The Learning Circuits Blog Big Question of the Month is “Does the discussion of “how the brain learns” impact your eLearning design?” My answer is in several parts.
The short answer is “yes”, of course, because my PhD is in Cognitive Psychology (really, applied cognitive science), and I’ve looked at cognitive learning, behavioral learning, social constructivist learning, connectionist learning, even machine learning, looking for guidance about how to design better learning experiences. And there is good guidance. However, most of it comes from research on learning, not from neuroscience.
The longer answer has some caveats. Some of the so-called brain science ranges from misguided to outright misleading. Some of the ‘learning styles’ materials claim to be based in brain structure, but the evidence is suspect at best. Similarly, some of the inferences from neural structures are taken inappropriately. There’s quite a bit of excitement, and fortunately some light amidst the heat and smoke. In short, there’s a lot of misinformation out there.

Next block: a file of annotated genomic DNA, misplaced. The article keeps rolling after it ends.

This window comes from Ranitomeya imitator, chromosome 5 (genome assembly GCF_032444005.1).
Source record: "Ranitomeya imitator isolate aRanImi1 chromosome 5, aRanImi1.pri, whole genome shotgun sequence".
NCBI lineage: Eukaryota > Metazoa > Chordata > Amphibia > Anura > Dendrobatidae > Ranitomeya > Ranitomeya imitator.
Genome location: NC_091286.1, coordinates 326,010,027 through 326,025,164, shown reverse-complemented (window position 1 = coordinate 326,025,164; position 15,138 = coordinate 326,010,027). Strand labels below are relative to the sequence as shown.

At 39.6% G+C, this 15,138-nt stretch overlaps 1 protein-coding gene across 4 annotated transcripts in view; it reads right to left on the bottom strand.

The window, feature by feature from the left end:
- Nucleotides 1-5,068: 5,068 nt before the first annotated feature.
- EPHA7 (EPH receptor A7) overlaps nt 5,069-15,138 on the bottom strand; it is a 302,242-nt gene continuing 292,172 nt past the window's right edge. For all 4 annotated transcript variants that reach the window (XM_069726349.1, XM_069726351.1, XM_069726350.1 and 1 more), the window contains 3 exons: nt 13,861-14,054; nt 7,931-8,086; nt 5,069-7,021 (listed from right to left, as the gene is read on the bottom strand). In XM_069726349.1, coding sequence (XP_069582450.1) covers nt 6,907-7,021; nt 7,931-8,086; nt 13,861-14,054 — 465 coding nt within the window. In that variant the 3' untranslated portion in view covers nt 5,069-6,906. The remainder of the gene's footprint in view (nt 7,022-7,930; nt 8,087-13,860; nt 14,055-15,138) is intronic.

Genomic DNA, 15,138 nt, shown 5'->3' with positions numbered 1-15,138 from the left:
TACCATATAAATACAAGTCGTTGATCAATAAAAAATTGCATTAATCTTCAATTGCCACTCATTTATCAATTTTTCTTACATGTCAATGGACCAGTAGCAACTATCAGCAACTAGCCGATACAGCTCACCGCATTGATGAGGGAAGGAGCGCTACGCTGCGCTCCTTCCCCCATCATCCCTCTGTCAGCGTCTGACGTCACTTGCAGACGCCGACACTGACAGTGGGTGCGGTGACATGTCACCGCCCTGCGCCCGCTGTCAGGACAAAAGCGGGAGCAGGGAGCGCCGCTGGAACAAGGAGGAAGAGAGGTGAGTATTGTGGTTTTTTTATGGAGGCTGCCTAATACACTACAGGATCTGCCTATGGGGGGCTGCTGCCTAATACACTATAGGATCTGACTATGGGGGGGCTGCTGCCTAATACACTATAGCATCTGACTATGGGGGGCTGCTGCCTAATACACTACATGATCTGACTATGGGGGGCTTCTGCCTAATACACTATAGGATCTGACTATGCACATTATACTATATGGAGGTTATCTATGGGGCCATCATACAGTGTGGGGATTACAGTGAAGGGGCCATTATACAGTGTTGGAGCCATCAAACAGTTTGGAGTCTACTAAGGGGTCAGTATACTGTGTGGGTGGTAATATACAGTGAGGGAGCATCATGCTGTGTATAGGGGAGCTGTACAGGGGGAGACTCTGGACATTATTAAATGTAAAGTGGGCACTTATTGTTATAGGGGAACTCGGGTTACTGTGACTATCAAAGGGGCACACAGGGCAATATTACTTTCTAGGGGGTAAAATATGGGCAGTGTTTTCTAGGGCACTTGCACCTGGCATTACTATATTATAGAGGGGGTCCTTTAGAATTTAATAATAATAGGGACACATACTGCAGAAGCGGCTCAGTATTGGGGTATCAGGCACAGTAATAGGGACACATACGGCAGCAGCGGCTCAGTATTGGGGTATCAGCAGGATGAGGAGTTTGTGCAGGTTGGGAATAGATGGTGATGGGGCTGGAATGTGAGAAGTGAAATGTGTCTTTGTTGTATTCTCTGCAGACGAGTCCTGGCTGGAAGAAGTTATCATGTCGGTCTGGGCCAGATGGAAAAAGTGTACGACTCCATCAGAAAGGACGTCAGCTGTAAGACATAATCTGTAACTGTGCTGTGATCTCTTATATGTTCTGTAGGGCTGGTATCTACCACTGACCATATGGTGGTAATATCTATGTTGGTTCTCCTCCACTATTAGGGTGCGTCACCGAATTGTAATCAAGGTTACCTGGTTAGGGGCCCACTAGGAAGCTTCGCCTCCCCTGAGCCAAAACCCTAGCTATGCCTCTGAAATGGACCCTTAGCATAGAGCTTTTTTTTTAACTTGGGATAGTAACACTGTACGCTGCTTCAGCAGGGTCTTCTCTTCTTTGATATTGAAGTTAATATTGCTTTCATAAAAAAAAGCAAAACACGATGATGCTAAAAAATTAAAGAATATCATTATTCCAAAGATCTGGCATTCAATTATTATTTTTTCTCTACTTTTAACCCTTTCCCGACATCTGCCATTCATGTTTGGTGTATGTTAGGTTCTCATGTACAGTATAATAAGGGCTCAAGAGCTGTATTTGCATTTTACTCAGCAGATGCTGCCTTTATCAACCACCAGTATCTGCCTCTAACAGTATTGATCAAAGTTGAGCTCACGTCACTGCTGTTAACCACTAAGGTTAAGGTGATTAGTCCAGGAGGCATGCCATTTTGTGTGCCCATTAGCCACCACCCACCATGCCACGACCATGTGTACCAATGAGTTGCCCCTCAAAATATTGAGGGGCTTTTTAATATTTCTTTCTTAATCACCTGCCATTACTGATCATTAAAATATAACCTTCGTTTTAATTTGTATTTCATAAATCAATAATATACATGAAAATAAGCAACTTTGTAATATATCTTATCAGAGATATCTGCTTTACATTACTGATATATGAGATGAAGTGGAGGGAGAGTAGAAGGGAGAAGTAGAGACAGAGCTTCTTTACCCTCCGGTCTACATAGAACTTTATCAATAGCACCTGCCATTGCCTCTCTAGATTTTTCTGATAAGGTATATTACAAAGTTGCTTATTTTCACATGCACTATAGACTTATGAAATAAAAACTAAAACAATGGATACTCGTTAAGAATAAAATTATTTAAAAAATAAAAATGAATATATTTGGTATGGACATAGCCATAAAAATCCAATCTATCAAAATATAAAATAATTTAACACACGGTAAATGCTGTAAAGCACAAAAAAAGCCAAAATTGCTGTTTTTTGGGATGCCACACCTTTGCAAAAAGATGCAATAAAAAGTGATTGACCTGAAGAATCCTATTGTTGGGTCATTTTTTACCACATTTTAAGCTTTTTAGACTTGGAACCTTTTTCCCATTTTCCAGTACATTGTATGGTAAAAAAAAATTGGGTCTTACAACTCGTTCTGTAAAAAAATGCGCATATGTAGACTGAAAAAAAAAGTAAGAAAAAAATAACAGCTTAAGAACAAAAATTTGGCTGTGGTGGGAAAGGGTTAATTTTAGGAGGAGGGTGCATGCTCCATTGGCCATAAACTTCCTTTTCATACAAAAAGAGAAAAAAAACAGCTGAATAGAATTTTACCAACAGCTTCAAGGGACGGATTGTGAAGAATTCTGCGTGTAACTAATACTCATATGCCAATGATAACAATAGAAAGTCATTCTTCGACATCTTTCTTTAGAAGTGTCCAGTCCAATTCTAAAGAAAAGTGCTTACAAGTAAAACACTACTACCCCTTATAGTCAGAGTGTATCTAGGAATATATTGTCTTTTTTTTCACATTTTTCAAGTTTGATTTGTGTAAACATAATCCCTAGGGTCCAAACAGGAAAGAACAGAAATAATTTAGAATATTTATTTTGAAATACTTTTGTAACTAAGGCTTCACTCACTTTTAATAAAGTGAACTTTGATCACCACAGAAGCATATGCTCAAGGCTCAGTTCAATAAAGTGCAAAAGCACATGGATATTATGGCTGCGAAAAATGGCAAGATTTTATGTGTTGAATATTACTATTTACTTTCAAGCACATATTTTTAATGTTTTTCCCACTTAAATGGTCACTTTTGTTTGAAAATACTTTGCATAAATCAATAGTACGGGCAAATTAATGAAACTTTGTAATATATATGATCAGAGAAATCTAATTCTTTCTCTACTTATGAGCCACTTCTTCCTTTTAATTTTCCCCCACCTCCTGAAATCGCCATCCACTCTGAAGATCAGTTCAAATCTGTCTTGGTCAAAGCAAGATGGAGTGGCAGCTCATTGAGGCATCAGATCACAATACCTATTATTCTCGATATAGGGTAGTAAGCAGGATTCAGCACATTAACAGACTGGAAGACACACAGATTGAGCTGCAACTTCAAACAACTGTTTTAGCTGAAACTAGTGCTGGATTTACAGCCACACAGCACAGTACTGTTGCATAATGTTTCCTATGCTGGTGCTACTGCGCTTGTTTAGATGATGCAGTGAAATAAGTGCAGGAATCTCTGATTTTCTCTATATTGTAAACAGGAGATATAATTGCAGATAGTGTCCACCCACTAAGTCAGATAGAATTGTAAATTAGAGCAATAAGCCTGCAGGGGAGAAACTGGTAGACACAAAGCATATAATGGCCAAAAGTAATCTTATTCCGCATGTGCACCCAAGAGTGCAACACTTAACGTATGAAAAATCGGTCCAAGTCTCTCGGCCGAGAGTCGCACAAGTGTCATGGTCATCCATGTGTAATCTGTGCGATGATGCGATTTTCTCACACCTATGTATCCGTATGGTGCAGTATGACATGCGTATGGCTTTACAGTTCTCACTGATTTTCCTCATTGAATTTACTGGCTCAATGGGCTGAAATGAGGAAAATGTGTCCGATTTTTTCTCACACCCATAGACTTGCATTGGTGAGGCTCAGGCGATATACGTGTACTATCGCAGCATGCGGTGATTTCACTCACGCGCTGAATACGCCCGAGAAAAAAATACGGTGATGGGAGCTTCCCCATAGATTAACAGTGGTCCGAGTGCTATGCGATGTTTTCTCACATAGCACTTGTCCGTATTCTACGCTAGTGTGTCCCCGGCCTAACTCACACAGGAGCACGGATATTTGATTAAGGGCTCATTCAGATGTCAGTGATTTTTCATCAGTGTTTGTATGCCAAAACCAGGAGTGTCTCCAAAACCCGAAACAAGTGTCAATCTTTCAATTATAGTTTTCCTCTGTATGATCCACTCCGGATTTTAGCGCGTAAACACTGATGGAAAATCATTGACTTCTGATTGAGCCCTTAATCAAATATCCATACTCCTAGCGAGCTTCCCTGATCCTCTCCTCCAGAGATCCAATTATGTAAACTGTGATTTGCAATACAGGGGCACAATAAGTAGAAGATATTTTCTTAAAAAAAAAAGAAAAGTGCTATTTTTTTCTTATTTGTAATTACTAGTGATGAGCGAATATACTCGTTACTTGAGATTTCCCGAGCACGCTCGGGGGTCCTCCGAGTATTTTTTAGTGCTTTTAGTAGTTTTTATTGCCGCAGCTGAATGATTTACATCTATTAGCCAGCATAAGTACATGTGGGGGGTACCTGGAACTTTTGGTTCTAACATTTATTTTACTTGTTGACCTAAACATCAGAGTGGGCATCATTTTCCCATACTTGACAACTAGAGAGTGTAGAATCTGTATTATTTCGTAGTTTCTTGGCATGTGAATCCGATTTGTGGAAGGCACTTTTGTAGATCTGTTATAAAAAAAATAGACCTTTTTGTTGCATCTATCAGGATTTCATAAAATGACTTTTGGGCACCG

At the end of the day, the best guidance is still the combination of empirical results from research on how we learn, a ‘design research’ approach with iterative testing, and some inspiration in lieu of what still needs to be tested (e.g. engagement). I think that we know a lot about designing effective learning, that is based in how our brains work, but few implications from the physiology of the brain. As others have said, the implications at one layer of ‘architecture’ don’t necessarily imply higher levels of phenomena. We’ve lots to learn yet about our brains.
As with so many other ‘snake oil’ issues, like multigenerational differences, learning styles, digital natives, etc, brain-based learning appears to be trying to sell you a program rather than a solution. Look for good research, not good marketing. Caveat emptor!